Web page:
Developmental Fluoride Neurotoxicity: Choi et al. Respond
Anna L. Choi1, Philippe Grandjean1, Guifan Sun2, Ying Zhang2
1Harvard School of Public Health, Boston, Massachusetts, E-mail: email@example.com; 2China Medical University, Shenyang, China
Environ Health Perspect 121:a70–a70 (2013). http://dx.doi.org/10.1289/ehp.1206192R [Online 1 March 2013]
The author declares they have no actual or potential competing financial interests.
Sabour and Ghorbani’s comments about the reported mean difference in IQ (intelligence quotient) scores reported in our article (Choi et al. 2012) suggest a misunderstanding of the scale unit we used and the public health significance of even a small decrease in the average IQ associated with exposure. We appreciate this opportunity to clarify the factual information about the reported IQ measure.
The standardized weighted mean difference (SMD) in IQ score between exposed and reference populations was –0.45 (95% confidence interval: –0.56, –0.35) using a random-effects model (Choi et al. 2012). We used the SMD because the studies we included used different scales to measure the general intelligence. The SMD is a weighted mean difference standardized across studies, giving the average difference in standard deviations for the measure of that outcome. For commonly used IQ scores with a mean of 100 and an SD of 15, 0.45 SDs is equivalent to 6.75 points (rounded to 7 points). As research on other neurotoxicants has shown, a shift to the left of IQ distributions in a population will have substantial impacts, especially among those in the high and low ranges of the IQ distribution (Bellinger 2007).
Bellinger BC. 2007. Interpretation of small effect sizes in occupational and environmental neurotoxicity: individual versus population risk. Neurotoxicology 28:245–251.
Choi AL, Sun G, Zhang Y, Grandjean P. 2012. Developmental fluoride neurotoxicity: a systematic review and meta-analysis. Environ Health Perspect 120:1362–1368.
New Search FunctionWe're pleased to present our improved search page. Try it, and let us know what you think!
CEHN September 2014 Article of the Month“Prenatal Polybrominated Diphenyl Ether Exposures and Neurodevelopment in U.S. Children through 5 Years of Age: The HOME Study” (Environ Health Perspect; DOI:10.1289/ehp.1307562) has been selected by the Children’s Environmental Health Network (CEHN) as its September 2014 Article of the Month. These CEHN summaries discuss the potential policy implications of current children’s environmental health research.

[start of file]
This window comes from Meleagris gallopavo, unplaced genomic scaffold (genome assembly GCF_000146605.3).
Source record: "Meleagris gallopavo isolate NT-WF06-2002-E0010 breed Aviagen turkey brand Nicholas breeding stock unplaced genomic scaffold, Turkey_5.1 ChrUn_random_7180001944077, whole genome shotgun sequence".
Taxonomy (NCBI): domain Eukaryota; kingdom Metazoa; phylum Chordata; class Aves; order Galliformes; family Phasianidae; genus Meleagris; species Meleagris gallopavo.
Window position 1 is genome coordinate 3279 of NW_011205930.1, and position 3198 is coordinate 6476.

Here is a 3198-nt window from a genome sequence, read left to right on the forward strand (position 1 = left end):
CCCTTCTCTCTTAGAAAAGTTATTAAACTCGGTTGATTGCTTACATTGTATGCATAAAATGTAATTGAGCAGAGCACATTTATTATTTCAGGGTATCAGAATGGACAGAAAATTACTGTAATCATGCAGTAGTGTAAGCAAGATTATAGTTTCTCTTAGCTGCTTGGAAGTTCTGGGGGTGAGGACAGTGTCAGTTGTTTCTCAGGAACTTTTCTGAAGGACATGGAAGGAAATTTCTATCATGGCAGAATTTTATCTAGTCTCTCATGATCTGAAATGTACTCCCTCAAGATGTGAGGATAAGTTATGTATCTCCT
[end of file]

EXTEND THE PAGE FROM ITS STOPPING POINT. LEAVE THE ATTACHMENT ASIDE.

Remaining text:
Register Today for PPTOX IVEnvironmental Stressors in Disease and Implications for Human Health
October 26–29, 2014
Boston Marriott Long Wharf Hotel
Join the Endocrine Society for the fourth international summit of Prenatal Programming and Toxicity (PPTOX), a premiere conference series dedicated to cutting-edge discussion of environmental hazards during early life and long-term consequences.* Housing deadline: Monday, October 6
For more information, visit the Endocrine Society website.
Sign Up to Receive E-mail Alerts
Recent Advance Publications
Asthma in Inner-City Children at 5-11 Years of Age and Prenatal Exposure to Phthalates: The Columbia Center for Children’s Environmental Health Cohort
Comparative Assessment of the Effects of Climate Change on Heat- and Cold-Related Mortality in the United Kingdom and Australia
Proximity to Natural Gas Wells and Reported Health Status: Results of a Household Survey in Washington County, Pennsylvania
Green and Blue Spaces and Behavioral Development in Barcelona Schoolchildren: The BREATHE Project
Aerial Application of Mancozeb and Urinary Ethylene Thiourea (ETU) Concentrations among Pregnant Women in Costa Rica: The Infants’ Environmental Health Study (ISA)
Pyrethroid Pesticide Exposure and Parental Report of Learning Disability and Attention Deficit/Hyperactivity Disorder in U.S. Children: NHANES 1999–2002
Household Cooking with Solid Fuels Contributes to Ambient PM2.5 Air Pollution and the Burden of Disease
- CareerOpp: Asst prof of global climate change & env health, Env & Earth Sci Dept, Willamette Univ, Salem, OR http://t.co/GV9kc9JRqv
- EHPNoonNews: EPA proposes changing worker protection standards for pesticides http://t.co/RMq3OUUr7E @cjonline
- EHPNoonNews: DNA patterns predict epigenetic changes http://t.co/scBYPKN06u @eurekalertaaas
- EHPNoonNews: Food makers to revamp additive safety process http://t.co/jGhnJakTZ9 @cenmag
- EHPNoonNews: Maine uniquely positioned to feel impact of climate change http://t.co/nKasREbtrE @bostonglobe